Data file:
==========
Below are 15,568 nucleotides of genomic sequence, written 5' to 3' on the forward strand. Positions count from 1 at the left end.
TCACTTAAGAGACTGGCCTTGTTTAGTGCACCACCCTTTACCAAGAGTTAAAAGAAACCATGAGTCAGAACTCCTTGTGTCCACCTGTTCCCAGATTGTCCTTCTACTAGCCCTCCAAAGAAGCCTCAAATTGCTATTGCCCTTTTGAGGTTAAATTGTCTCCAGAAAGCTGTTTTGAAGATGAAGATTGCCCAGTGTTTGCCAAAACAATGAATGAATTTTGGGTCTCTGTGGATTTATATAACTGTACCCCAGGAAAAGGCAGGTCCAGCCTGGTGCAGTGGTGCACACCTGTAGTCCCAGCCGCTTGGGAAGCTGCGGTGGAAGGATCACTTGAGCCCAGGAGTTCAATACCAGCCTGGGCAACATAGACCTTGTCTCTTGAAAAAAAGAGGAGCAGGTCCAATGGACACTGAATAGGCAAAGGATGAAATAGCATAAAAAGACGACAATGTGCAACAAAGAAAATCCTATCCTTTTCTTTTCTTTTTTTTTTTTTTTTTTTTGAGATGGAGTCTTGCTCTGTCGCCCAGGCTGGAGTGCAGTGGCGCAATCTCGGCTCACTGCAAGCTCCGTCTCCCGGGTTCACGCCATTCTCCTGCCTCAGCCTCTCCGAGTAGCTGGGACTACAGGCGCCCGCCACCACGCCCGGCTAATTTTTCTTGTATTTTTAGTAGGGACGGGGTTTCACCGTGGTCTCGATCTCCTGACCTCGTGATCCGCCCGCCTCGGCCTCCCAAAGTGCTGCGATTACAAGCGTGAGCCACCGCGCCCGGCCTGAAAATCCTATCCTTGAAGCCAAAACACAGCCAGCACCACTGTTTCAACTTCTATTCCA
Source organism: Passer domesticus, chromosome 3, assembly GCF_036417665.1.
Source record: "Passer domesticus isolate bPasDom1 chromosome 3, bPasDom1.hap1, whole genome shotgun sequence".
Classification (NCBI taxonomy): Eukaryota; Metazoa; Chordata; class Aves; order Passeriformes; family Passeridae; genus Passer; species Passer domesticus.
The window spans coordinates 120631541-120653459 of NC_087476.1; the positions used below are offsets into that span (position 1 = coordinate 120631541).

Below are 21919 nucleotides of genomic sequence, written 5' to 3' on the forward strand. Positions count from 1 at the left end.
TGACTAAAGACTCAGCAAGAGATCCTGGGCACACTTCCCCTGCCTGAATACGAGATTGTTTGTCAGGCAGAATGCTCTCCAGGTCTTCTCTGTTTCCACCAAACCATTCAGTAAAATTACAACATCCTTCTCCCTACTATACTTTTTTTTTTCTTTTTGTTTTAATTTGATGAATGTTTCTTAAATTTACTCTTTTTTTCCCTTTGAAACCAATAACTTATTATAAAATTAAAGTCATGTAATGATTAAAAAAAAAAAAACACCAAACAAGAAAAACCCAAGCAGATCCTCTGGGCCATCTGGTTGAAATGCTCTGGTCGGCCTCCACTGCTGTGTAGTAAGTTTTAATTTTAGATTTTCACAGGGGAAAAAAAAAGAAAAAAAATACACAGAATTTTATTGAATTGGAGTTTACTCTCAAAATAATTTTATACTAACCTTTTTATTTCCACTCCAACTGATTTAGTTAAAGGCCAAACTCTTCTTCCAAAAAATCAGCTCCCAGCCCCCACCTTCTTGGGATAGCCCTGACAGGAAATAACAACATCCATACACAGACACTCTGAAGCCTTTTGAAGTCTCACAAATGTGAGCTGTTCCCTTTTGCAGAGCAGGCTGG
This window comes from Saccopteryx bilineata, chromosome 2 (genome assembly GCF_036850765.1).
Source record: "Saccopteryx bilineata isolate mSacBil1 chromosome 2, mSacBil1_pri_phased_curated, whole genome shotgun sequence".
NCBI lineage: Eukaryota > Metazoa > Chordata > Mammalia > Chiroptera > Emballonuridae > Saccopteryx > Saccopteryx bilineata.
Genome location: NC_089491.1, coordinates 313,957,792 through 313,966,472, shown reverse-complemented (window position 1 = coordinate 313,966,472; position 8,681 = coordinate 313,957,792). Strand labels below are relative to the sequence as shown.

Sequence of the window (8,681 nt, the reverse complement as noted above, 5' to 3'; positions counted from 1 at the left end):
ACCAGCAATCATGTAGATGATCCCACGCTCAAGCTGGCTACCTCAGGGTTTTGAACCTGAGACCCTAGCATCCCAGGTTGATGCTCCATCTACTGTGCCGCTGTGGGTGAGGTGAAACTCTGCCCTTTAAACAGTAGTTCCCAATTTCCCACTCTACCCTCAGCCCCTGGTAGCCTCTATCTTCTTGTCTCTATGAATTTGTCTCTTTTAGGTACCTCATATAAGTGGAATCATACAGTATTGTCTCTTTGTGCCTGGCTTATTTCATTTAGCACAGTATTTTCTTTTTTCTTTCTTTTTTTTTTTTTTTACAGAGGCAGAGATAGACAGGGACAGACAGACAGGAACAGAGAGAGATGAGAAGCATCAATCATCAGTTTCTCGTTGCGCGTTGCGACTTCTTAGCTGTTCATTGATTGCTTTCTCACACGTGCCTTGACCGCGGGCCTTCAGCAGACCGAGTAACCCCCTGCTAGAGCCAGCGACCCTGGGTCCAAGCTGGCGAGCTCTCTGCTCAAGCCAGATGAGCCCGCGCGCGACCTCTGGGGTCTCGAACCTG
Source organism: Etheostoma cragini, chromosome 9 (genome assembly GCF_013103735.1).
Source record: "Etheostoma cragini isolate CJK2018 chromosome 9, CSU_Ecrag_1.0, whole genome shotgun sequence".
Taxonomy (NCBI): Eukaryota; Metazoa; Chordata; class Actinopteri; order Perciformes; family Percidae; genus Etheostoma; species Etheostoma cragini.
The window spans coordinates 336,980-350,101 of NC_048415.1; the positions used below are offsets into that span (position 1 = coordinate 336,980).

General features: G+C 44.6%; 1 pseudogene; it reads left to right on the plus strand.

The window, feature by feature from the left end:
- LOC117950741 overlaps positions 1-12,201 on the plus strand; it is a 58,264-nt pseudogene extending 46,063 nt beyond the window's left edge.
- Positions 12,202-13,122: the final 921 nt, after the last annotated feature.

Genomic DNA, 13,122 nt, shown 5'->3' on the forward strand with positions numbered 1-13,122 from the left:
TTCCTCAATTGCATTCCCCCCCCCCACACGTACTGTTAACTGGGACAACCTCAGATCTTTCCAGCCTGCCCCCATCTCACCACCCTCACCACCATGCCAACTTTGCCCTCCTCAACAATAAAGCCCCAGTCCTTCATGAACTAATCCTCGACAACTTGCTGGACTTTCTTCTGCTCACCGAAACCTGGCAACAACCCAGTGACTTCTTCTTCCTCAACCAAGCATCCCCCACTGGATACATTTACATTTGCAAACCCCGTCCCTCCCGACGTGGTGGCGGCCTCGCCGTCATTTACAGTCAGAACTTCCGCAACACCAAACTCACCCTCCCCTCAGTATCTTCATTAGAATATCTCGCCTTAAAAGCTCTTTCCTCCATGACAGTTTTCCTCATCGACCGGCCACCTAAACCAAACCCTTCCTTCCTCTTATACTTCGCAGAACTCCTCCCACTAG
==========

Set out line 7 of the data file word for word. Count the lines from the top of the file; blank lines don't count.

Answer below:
Below are 21919 nucleotides of genomic sequence, written 5' to 3' on the forward strand. Positions count from 1 at the left end.